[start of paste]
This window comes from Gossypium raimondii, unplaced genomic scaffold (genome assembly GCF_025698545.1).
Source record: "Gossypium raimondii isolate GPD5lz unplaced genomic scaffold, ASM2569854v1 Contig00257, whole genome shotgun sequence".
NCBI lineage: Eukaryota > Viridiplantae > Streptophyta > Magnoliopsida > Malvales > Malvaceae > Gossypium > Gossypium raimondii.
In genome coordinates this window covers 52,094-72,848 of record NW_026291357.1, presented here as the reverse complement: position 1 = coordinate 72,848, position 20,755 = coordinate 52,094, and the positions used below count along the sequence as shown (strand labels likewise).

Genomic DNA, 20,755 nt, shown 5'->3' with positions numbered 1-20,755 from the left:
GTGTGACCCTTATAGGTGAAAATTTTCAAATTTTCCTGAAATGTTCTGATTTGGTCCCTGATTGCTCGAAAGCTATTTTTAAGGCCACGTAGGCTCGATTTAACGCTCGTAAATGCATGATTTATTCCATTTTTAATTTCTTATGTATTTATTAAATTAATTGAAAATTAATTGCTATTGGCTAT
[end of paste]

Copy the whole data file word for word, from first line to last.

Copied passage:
This window comes from Gossypium raimondii, unplaced genomic scaffold (genome assembly GCF_025698545.1).
Source record: "Gossypium raimondii isolate GPD5lz unplaced genomic scaffold, ASM2569854v1 Contig00257, whole genome shotgun sequence".
NCBI lineage: Eukaryota > Viridiplantae > Streptophyta > Magnoliopsida > Malvales > Malvaceae > Gossypium > Gossypium raimondii.
In genome coordinates this window covers 52,094-72,848 of record NW_026291357.1, presented here as the reverse complement: position 1 = coordinate 72,848, position 20,755 = coordinate 52,094, and the positions used below count along the sequence as shown (strand labels likewise).

Genomic DNA, 20,755 nt, shown 5'->3' with positions numbered 1-20,755 from the left:
GTGTGACCCTTATAGGTGAAAATTTTCAAATTTTCCTGAAATGTTCTGATTTGGTCCCTGATTGCTCGAAAGCTATTTTTAAGGCCACGTAGGCTCGATTTAACGCTCGTAAATGCATGATTTATTCCATTTTTAATTTCTTATGTATTTATTAAATTAATTGAAAATTAATTGCTATTGGCTAT